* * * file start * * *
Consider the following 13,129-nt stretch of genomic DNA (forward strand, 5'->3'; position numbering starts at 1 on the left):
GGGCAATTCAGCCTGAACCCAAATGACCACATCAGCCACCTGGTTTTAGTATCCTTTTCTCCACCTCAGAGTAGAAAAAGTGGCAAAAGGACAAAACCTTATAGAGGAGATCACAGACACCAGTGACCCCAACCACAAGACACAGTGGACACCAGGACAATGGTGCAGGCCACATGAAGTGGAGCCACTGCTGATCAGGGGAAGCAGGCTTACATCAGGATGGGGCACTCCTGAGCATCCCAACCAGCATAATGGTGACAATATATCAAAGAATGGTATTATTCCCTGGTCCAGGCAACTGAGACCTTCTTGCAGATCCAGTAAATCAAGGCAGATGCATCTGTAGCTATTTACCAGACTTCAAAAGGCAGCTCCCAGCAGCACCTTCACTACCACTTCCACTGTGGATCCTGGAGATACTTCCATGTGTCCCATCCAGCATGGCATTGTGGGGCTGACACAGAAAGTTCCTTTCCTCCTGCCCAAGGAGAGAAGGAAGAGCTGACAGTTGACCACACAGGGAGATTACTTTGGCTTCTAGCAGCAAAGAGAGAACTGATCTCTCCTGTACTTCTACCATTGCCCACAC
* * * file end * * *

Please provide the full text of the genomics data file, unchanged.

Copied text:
Consider the following 13,129-nt stretch of genomic DNA (forward strand, 5'->3'; position numbering starts at 1 on the left):
GGGCAATTCAGCCTGAACCCAAATGACCACATCAGCCACCTGGTTTTAGTATCCTTTTCTCCACCTCAGAGTAGAAAAAGTGGCAAAAGGACAAAACCTTATAGAGGAGATCACAGACACCAGTGACCCCAACCACAAGACACAGTGGACACCAGGACAATGGTGCAGGCCACATGAAGTGGAGCCACTGCTGATCAGGGGAAGCAGGCTTACATCAGGATGGGGCACTCCTGAGCATCCCAACCAGCATAATGGTGACAATATATCAAAGAATGGTATTATTCCCTGGTCCAGGCAACTGAGACCTTCTTGCAGATCCAGTAAATCAAGGCAGATGCATCTGTAGCTATTTACCAGACTTCAAAAGGCAGCTCCCAGCAGCACCTTCACTACCACTTCCACTGTGGATCCTGGAGATACTTCCATGTGTCCCATCCAGCATGGCATTGTGGGGCTGACACAGAAAGTTCCTTTCCTCCTGCCCAAGGAGAGAAGGAAGAGCTGACAGTTGACCACACAGGGAGATTACTTTGGCTTCTAGCAGCAAAGAGAGAACTGATCTCTCCTGTACTTCTACCATTGCCCACAC